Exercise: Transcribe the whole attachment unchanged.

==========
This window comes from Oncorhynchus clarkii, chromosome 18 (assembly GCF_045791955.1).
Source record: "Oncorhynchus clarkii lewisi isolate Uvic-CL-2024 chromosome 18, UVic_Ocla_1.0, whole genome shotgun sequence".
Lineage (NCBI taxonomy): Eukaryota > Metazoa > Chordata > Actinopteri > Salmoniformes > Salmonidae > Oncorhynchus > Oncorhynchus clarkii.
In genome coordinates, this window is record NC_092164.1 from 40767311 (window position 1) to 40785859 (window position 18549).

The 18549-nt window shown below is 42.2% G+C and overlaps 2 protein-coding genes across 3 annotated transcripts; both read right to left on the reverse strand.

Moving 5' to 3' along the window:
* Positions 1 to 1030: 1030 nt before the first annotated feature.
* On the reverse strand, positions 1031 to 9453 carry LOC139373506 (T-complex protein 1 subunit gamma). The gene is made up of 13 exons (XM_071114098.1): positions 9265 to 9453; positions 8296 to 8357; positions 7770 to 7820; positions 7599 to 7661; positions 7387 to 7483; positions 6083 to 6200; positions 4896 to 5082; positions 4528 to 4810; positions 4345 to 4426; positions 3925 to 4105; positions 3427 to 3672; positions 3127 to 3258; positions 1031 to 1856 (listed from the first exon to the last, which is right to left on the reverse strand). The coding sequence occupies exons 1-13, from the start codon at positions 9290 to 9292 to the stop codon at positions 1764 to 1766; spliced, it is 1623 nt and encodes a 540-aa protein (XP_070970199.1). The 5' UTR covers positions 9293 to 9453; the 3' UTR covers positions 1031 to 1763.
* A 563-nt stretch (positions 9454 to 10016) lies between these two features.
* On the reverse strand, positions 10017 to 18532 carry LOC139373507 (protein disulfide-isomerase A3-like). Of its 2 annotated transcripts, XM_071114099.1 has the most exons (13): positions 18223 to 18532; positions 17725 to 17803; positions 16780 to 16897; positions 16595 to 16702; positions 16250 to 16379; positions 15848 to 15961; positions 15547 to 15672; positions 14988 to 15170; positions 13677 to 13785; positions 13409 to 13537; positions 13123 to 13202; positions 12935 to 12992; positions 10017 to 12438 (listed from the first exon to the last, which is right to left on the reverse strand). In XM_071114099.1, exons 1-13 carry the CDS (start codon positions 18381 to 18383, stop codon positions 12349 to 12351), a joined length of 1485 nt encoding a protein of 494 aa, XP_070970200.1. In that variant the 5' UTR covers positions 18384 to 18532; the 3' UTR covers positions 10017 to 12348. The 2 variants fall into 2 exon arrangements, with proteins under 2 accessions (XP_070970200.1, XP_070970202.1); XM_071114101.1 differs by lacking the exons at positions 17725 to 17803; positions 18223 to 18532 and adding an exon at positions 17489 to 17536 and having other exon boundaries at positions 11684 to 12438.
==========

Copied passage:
This window comes from Oncorhynchus clarkii, chromosome 18 (assembly GCF_045791955.1).
Source record: "Oncorhynchus clarkii lewisi isolate Uvic-CL-2024 chromosome 18, UVic_Ocla_1.0, whole genome shotgun sequence".
Lineage (NCBI taxonomy): Eukaryota > Metazoa > Chordata > Actinopteri > Salmoniformes > Salmonidae > Oncorhynchus > Oncorhynchus clarkii.
In genome coordinates, this window is record NC_092164.1 from 40767311 (window position 1) to 40785859 (window position 18549).

The 18549-nt window shown below is 42.2% G+C and overlaps 2 protein-coding genes across 3 annotated transcripts; both read right to left on the reverse strand.

Moving 5' to 3' along the window:
* Positions 1 to 1030: 1030 nt before the first annotated feature.
* On the reverse strand, positions 1031 to 9453 carry LOC139373506 (T-complex protein 1 subunit gamma). The gene is made up of 13 exons (XM_071114098.1): positions 9265 to 9453; positions 8296 to 8357; positions 7770 to 7820; positions 7599 to 7661; positions 7387 to 7483; positions 6083 to 6200; positions 4896 to 5082; positions 4528 to 4810; positions 4345 to 4426; positions 3925 to 4105; positions 3427 to 3672; positions 3127 to 3258; positions 1031 to 1856 (listed from the first exon to the last, which is right to left on the reverse strand). The coding sequence occupies exons 1-13, from the start codon at positions 9290 to 9292 to the stop codon at positions 1764 to 1766; spliced, it is 1623 nt and encodes a 540-aa protein (XP_070970199.1). The 5' UTR covers positions 9293 to 9453; the 3' UTR covers positions 1031 to 1763.
* A 563-nt stretch (positions 9454 to 10016) lies between these two features.
* On the reverse strand, positions 10017 to 18532 carry LOC139373507 (protein disulfide-isomerase A3-like). Of its 2 annotated transcripts, XM_071114099.1 has the most exons (13): positions 18223 to 18532; positions 17725 to 17803; positions 16780 to 16897; positions 16595 to 16702; positions 16250 to 16379; positions 15848 to 15961; positions 15547 to 15672; positions 14988 to 15170; positions 13677 to 13785; positions 13409 to 13537; positions 13123 to 13202; positions 12935 to 12992; positions 10017 to 12438 (listed from the first exon to the last, which is right to left on the reverse strand). In XM_071114099.1, exons 1-13 carry the CDS (start codon positions 18381 to 18383, stop codon positions 12349 to 12351), a joined length of 1485 nt encoding a protein of 494 aa, XP_070970200.1. In that variant the 5' UTR covers positions 18384 to 18532; the 3' UTR covers positions 10017 to 12348. The 2 variants fall into 2 exon arrangements, with proteins under 2 accessions (XP_070970200.1, XP_070970202.1); XM_071114101.1 differs by lacking the exons at positions 17725 to 17803; positions 18223 to 18532 and adding an exon at positions 17489 to 17536 and having other exon boundaries at positions 11684 to 12438.